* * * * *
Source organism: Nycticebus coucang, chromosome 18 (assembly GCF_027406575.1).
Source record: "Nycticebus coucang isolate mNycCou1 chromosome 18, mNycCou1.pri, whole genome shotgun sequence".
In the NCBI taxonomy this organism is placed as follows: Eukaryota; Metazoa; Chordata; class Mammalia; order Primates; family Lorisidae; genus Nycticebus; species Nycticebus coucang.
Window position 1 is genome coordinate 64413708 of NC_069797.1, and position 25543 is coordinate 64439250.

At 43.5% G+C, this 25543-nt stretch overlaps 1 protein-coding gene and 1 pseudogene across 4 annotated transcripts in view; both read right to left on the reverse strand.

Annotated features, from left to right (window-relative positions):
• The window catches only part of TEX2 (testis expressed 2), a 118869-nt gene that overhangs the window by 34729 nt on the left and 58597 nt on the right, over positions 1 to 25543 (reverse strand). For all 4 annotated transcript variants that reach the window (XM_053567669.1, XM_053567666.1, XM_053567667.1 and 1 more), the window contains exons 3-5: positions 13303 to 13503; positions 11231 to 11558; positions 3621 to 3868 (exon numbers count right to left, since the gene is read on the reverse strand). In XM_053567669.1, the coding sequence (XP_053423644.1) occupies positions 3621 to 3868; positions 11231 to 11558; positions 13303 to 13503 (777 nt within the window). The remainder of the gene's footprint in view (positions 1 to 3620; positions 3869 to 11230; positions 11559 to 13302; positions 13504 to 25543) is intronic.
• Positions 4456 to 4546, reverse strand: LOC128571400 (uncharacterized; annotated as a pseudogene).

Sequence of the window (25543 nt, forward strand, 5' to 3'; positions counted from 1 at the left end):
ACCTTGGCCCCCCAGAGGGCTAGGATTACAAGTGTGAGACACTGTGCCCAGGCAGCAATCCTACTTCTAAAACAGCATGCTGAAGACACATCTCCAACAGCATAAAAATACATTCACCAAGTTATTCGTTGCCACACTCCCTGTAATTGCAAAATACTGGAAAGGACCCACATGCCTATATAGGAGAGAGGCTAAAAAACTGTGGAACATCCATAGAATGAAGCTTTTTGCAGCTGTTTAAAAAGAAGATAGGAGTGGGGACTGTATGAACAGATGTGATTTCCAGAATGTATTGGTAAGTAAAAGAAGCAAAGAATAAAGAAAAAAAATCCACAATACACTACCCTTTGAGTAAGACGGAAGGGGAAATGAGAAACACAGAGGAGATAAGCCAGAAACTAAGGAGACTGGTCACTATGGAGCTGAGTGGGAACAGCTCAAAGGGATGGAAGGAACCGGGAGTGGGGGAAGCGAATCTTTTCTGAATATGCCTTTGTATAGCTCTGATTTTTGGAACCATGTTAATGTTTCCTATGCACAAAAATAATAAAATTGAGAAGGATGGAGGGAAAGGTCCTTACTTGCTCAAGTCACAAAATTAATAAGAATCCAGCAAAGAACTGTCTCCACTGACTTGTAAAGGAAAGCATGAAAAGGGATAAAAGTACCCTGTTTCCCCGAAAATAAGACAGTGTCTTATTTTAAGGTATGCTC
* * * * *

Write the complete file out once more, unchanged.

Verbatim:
Source organism: Nycticebus coucang, chromosome 18 (assembly GCF_027406575.1).
Source record: "Nycticebus coucang isolate mNycCou1 chromosome 18, mNycCou1.pri, whole genome shotgun sequence".
In the NCBI taxonomy this organism is placed as follows: Eukaryota; Metazoa; Chordata; class Mammalia; order Primates; family Lorisidae; genus Nycticebus; species Nycticebus coucang.
Window position 1 is genome coordinate 64413708 of NC_069797.1, and position 25543 is coordinate 64439250.

At 43.5% G+C, this 25543-nt stretch overlaps 1 protein-coding gene and 1 pseudogene across 4 annotated transcripts in view; both read right to left on the reverse strand.

Annotated features, from left to right (window-relative positions):
• The window catches only part of TEX2 (testis expressed 2), a 118869-nt gene that overhangs the window by 34729 nt on the left and 58597 nt on the right, over positions 1 to 25543 (reverse strand). For all 4 annotated transcript variants that reach the window (XM_053567669.1, XM_053567666.1, XM_053567667.1 and 1 more), the window contains exons 3-5: positions 13303 to 13503; positions 11231 to 11558; positions 3621 to 3868 (exon numbers count right to left, since the gene is read on the reverse strand). In XM_053567669.1, the coding sequence (XP_053423644.1) occupies positions 3621 to 3868; positions 11231 to 11558; positions 13303 to 13503 (777 nt within the window). The remainder of the gene's footprint in view (positions 1 to 3620; positions 3869 to 11230; positions 11559 to 13302; positions 13504 to 25543) is intronic.
• Positions 4456 to 4546, reverse strand: LOC128571400 (uncharacterized; annotated as a pseudogene).

Sequence of the window (25543 nt, forward strand, 5' to 3'; positions counted from 1 at the left end):
ACCTTGGCCCCCCAGAGGGCTAGGATTACAAGTGTGAGACACTGTGCCCAGGCAGCAATCCTACTTCTAAAACAGCATGCTGAAGACACATCTCCAACAGCATAAAAATACATTCACCAAGTTATTCGTTGCCACACTCCCTGTAATTGCAAAATACTGGAAAGGACCCACATGCCTATATAGGAGAGAGGCTAAAAAACTGTGGAACATCCATAGAATGAAGCTTTTTGCAGCTGTTTAAAAAGAAGATAGGAGTGGGGACTGTATGAACAGATGTGATTTCCAGAATGTATTGGTAAGTAAAAGAAGCAAAGAATAAAGAAAAAAAATCCACAATACACTACCCTTTGAGTAAGACGGAAGGGGAAATGAGAAACACAGAGGAGATAAGCCAGAAACTAAGGAGACTGGTCACTATGGAGCTGAGTGGGAACAGCTCAAAGGGATGGAAGGAACCGGGAGTGGGGGAAGCGAATCTTTTCTGAATATGCCTTTGTATAGCTCTGATTTTTGGAACCATGTTAATGTTTCCTATGCACAAAAATAATAAAATTGAGAAGGATGGAGGGAAAGGTCCTTACTTGCTCAAGTCACAAAATTAATAAGAATCCAGCAAAGAACTGTCTCCACTGACTTGTAAAGGAAAGCATGAAAAGGGATAAAAGTACCCTGTTTCCCCGAAAATAAGACAGTGTCTTATTTTAAGGTATGCTC